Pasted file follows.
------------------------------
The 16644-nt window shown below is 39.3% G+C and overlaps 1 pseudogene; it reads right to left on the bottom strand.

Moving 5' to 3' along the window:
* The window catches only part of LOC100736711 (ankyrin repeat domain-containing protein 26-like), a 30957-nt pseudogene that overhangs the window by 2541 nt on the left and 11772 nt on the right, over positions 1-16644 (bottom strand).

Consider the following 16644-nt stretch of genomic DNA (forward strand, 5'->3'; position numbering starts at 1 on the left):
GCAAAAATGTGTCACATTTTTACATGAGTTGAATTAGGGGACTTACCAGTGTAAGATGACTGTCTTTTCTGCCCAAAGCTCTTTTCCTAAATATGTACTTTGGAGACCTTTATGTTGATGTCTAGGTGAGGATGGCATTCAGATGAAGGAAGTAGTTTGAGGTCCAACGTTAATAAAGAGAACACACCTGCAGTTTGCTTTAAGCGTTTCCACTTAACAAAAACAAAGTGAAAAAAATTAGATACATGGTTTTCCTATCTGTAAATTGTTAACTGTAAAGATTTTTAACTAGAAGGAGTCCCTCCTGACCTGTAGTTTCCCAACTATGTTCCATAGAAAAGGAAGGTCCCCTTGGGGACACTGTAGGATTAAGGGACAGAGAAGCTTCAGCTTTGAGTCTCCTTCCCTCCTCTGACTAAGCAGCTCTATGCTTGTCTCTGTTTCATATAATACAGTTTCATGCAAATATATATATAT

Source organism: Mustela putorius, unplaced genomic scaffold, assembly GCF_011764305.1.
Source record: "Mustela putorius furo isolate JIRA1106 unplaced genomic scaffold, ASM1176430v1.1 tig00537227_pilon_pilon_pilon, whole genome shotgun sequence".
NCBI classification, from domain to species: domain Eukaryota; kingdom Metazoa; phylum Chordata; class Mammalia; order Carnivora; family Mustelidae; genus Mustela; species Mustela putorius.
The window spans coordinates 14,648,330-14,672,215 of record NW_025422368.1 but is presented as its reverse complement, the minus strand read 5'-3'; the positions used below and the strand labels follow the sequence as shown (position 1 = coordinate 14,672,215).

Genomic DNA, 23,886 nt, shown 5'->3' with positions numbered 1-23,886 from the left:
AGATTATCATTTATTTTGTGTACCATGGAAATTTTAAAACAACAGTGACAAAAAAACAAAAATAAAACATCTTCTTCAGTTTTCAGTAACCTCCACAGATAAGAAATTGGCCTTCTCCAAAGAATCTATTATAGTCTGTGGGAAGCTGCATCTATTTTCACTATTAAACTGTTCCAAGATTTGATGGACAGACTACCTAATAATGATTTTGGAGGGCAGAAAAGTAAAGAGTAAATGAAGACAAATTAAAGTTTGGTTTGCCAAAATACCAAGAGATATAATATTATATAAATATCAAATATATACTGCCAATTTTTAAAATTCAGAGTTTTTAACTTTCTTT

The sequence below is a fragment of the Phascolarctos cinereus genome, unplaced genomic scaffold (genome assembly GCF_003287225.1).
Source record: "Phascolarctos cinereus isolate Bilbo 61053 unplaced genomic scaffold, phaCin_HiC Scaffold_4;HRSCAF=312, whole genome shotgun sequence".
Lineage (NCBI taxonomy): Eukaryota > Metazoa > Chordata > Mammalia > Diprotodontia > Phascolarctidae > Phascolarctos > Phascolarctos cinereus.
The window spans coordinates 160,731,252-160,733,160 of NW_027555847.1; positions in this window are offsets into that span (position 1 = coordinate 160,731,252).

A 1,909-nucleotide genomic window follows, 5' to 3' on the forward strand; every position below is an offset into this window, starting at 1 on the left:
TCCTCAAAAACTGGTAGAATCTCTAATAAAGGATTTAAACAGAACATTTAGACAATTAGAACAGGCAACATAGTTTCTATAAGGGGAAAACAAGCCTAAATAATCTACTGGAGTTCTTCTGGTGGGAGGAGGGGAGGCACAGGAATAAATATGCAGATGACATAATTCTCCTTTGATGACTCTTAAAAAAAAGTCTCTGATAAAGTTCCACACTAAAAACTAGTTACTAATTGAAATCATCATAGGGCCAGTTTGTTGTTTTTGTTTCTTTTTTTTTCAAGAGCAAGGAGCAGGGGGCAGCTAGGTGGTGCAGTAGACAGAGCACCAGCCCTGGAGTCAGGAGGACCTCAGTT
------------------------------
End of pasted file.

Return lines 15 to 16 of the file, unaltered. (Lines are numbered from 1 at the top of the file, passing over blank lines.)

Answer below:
The window spans coordinates 160,731,252-160,733,160 of NW_027555847.1; positions in this window are offsets into that span (position 1 = coordinate 160,731,252).

A 1,909-nucleotide genomic window follows, 5' to 3' on the forward strand; every position below is an offset into this window, starting at 1 on the left: